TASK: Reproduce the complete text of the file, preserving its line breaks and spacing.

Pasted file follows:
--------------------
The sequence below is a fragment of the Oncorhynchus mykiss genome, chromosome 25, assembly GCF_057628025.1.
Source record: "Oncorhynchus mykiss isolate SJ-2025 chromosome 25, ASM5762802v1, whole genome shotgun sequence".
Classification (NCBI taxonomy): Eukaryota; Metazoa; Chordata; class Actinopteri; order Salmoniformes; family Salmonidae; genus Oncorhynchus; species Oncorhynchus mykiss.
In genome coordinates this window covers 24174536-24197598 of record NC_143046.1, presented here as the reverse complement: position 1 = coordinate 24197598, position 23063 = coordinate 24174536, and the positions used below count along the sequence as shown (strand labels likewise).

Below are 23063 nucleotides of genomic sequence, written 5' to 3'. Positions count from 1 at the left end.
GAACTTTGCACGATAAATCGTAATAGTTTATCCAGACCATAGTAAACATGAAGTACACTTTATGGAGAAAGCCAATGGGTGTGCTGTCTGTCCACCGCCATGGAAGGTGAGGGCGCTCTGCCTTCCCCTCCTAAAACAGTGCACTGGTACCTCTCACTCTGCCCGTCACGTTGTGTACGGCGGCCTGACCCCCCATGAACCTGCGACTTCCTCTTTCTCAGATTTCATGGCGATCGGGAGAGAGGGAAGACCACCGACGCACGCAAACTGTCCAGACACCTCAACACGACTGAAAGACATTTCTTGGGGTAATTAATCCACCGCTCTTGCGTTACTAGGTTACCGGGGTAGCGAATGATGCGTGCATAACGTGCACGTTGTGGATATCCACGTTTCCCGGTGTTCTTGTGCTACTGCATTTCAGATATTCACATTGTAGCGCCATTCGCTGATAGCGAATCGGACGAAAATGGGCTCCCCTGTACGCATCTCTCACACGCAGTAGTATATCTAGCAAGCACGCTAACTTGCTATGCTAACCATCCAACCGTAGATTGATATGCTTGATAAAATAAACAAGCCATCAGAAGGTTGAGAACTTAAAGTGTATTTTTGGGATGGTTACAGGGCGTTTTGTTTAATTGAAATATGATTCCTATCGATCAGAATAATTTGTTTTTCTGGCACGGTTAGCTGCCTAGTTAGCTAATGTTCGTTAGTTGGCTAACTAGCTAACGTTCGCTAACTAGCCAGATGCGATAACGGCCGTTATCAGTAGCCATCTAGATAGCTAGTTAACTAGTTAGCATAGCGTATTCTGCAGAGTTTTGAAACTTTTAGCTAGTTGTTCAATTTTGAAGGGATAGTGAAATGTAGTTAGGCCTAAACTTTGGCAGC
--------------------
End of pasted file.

The sequence below is a fragment of the Oncorhynchus mykiss genome, chromosome 25, assembly GCF_057628025.1.
Source record: "Oncorhynchus mykiss isolate SJ-2025 chromosome 25, ASM5762802v1, whole genome shotgun sequence".
Classification (NCBI taxonomy): Eukaryota; Metazoa; Chordata; class Actinopteri; order Salmoniformes; family Salmonidae; genus Oncorhynchus; species Oncorhynchus mykiss.
In genome coordinates this window covers 24174536-24197598 of record NC_143046.1, presented here as the reverse complement: position 1 = coordinate 24197598, position 23063 = coordinate 24174536, and the positions used below count along the sequence as shown (strand labels likewise).

Below are 23063 nucleotides of genomic sequence, written 5' to 3'. Positions count from 1 at the left end.
GAACTTTGCACGATAAATCGTAATAGTTTATCCAGACCATAGTAAACATGAAGTACACTTTATGGAGAAAGCCAATGGGTGTGCTGTCTGTCCACCGCCATGGAAGGTGAGGGCGCTCTGCCTTCCCCTCCTAAAACAGTGCACTGGTACCTCTCACTCTGCCCGTCACGTTGTGTACGGCGGCCTGACCCCCCATGAACCTGCGACTTCCTCTTTCTCAGATTTCATGGCGATCGGGAGAGAGGGAAGACCACCGACGCACGCAAACTGTCCAGACACCTCAACACGACTGAAAGACATTTCTTGGGGTAATTAATCCACCGCTCTTGCGTTACTAGGTTACCGGGGTAGCGAATGATGCGTGCATAACGTGCACGTTGTGGATATCCACGTTTCCCGGTGTTCTTGTGCTACTGCATTTCAGATATTCACATTGTAGCGCCATTCGCTGATAGCGAATCGGACGAAAATGGGCTCCCCTGTACGCATCTCTCACACGCAGTAGTATATCTAGCAAGCACGCTAACTTGCTATGCTAACCATCCAACCGTAGATTGATATGCTTGATAAAATAAACAAGCCATCAGAAGGTTGAGAACTTAAAGTGTATTTTTGGGATGGTTACAGGGCGTTTTGTTTAATTGAAATATGATTCCTATCGATCAGAATAATTTGTTTTTCTGGCACGGTTAGCTGCCTAGTTAGCTAATGTTCGTTAGTTGGCTAACTAGCTAACGTTCGCTAACTAGCCAGATGCGATAACGGCCGTTATCAGTAGCCATCTAGATAGCTAGTTAACTAGTTAGCATAGCGTATTCTGCAGAGTTTTGAAACTTTTAGCTAGTTGTTCAATTTTGAAGGGATAGTGAAATGTAGTTAGGCCTAAACTTTGGCAGC